Growing up in Philadelphia, Paul Levengood was immersed in history from an early age. But it didn't stick until he carved his initials into a tree.
The Levengood family lived in an 18th-century farmhouse just outside the city, and there was a 300-year-old beech tree just outside Paul's bedroom window.
“Around the base of the beech tree, every kid that lived in the house from the 19th century up had carved their initials,” he says. “It was amazing.”
The tree left its imprint on Levengood. He went on to Rice University and earned a doctorate in history, then landed a job with the Virginia Historical Society, where's he spent the last eight years, and will take over as president and chief executive in November.
His impact on the historical society will be on display Nov. 10, when WCVE airs “Witness to a Century,” an oral history he directed featuring interviews with a dozen people older than 100. They submitted firsthand accounts of segregation, the Great Depression, the great flu epidemic.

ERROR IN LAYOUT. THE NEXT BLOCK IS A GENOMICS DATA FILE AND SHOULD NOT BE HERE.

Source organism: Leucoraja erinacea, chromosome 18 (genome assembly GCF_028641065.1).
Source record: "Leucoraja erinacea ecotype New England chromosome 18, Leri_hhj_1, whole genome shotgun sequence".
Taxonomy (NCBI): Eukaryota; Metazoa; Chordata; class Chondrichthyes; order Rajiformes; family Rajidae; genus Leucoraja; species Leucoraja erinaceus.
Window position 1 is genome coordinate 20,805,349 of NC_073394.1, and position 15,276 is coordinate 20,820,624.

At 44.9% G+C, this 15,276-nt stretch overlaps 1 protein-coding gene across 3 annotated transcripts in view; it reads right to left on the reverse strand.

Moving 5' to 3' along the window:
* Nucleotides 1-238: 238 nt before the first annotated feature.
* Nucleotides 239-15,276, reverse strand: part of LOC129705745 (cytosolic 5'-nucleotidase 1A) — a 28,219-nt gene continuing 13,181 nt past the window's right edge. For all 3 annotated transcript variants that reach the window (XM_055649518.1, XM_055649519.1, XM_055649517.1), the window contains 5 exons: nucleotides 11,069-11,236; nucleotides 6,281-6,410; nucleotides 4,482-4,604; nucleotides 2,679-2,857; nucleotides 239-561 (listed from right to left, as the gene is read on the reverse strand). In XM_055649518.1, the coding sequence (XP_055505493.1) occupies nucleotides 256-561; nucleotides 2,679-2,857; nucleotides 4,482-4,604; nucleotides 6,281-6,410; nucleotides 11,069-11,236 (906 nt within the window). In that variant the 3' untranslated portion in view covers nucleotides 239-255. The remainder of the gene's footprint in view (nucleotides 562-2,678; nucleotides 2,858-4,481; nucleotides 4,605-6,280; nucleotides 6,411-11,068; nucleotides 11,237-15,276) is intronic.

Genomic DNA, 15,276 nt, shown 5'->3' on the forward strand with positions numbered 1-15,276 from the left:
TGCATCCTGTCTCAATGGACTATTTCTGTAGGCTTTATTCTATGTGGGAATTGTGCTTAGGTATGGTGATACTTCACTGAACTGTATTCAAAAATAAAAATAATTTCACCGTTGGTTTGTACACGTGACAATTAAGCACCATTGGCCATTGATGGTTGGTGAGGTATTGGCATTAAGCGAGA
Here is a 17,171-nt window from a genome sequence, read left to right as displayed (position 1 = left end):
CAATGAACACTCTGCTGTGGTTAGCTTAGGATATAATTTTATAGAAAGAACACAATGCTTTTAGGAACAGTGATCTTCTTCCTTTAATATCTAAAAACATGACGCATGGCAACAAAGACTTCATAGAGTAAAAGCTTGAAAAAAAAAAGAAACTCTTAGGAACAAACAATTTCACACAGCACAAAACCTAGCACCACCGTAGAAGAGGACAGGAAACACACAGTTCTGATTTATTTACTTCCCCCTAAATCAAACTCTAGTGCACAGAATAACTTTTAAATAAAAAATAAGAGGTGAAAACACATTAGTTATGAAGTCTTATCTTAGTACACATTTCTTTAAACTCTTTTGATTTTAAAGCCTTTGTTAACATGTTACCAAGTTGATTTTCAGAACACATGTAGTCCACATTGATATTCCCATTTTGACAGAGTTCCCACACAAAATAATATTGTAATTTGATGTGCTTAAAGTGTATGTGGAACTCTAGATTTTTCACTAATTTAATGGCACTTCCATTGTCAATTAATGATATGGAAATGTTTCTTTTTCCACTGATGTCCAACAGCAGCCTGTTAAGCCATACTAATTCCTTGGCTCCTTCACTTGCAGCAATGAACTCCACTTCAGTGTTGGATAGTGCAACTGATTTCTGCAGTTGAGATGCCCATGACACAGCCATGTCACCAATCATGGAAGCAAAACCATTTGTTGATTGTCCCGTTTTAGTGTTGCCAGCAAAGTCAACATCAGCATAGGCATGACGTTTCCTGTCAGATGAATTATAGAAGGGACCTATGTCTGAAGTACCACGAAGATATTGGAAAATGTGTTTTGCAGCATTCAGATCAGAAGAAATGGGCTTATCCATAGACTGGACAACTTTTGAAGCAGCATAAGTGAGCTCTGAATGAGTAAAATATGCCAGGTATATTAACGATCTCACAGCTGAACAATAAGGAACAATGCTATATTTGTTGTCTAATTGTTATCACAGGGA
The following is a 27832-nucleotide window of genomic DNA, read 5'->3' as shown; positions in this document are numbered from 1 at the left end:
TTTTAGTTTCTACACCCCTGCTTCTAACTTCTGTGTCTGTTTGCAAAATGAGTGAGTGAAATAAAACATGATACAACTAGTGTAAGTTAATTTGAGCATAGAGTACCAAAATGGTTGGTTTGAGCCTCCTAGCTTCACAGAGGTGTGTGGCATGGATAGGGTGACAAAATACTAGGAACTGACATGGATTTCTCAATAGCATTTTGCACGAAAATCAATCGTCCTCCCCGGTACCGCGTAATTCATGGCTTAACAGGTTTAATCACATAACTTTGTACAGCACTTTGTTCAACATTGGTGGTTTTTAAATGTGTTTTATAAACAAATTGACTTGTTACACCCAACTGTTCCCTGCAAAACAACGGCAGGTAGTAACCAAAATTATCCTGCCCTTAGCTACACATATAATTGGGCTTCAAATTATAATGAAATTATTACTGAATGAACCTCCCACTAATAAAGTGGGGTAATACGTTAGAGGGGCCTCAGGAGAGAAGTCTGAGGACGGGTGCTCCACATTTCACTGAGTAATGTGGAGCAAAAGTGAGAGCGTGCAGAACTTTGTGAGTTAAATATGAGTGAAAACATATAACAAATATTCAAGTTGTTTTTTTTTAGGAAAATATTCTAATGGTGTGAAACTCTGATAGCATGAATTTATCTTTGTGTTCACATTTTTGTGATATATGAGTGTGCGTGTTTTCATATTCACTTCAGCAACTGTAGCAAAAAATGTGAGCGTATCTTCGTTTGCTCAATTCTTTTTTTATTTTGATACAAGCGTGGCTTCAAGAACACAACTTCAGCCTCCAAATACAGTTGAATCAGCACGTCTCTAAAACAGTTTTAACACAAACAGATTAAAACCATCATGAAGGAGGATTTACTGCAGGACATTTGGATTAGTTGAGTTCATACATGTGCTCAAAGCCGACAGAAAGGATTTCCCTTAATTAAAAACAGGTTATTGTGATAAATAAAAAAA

Levengood, who's also an author, tries to instill that same sense and wonder of history in his own three children — daughters, 5 and 10, and a son, 8.
A couple of years ago he went back to the old farmhouse, and his heart sank as he pulled onto his old street and didn't see the sprawling branches.
The beech tree was gone, but the initials were still there.
“They left the bottom 10 feet of the tree,” he says. “It was just kind of a great way of keeping that tradition in place.”